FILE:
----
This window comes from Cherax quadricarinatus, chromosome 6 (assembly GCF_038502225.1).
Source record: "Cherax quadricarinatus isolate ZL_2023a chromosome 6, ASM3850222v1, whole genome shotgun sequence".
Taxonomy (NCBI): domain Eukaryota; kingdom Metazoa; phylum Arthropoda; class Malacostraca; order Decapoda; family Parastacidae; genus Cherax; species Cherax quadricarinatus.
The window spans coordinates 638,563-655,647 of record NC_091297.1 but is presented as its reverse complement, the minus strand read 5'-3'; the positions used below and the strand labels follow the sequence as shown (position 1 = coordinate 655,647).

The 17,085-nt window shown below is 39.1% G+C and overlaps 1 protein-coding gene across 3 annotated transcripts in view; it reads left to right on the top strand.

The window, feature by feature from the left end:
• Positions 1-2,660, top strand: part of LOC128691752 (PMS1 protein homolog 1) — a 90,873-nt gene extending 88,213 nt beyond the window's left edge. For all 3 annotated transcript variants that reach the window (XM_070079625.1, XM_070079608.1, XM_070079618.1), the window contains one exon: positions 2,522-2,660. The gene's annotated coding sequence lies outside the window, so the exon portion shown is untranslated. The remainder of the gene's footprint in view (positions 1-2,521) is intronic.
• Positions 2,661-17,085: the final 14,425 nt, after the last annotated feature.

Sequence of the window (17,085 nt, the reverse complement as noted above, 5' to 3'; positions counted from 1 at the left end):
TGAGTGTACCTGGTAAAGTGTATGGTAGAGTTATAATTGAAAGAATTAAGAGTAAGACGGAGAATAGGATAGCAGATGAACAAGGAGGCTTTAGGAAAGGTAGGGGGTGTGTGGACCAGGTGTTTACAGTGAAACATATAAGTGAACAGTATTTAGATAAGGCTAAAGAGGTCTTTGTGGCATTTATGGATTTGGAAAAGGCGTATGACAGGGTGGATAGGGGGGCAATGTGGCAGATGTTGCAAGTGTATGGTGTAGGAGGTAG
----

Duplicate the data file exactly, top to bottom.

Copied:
This window comes from Cherax quadricarinatus, chromosome 6 (assembly GCF_038502225.1).
Source record: "Cherax quadricarinatus isolate ZL_2023a chromosome 6, ASM3850222v1, whole genome shotgun sequence".
Taxonomy (NCBI): domain Eukaryota; kingdom Metazoa; phylum Arthropoda; class Malacostraca; order Decapoda; family Parastacidae; genus Cherax; species Cherax quadricarinatus.
The window spans coordinates 638,563-655,647 of record NC_091297.1 but is presented as its reverse complement, the minus strand read 5'-3'; the positions used below and the strand labels follow the sequence as shown (position 1 = coordinate 655,647).

The 17,085-nt window shown below is 39.1% G+C and overlaps 1 protein-coding gene across 3 annotated transcripts in view; it reads left to right on the top strand.

The window, feature by feature from the left end:
• Positions 1-2,660, top strand: part of LOC128691752 (PMS1 protein homolog 1) — a 90,873-nt gene extending 88,213 nt beyond the window's left edge. For all 3 annotated transcript variants that reach the window (XM_070079625.1, XM_070079608.1, XM_070079618.1), the window contains one exon: positions 2,522-2,660. The gene's annotated coding sequence lies outside the window, so the exon portion shown is untranslated. The remainder of the gene's footprint in view (positions 1-2,521) is intronic.
• Positions 2,661-17,085: the final 14,425 nt, after the last annotated feature.

Sequence of the window (17,085 nt, the reverse complement as noted above, 5' to 3'; positions counted from 1 at the left end):
TGAGTGTACCTGGTAAAGTGTATGGTAGAGTTATAATTGAAAGAATTAAGAGTAAGACGGAGAATAGGATAGCAGATGAACAAGGAGGCTTTAGGAAAGGTAGGGGGTGTGTGGACCAGGTGTTTACAGTGAAACATATAAGTGAACAGTATTTAGATAAGGCTAAAGAGGTCTTTGTGGCATTTATGGATTTGGAAAAGGCGTATGACAGGGTGGATAGGGGGGCAATGTGGCAGATGTTGCAAGTGTATGGTGTAGGAGGTAG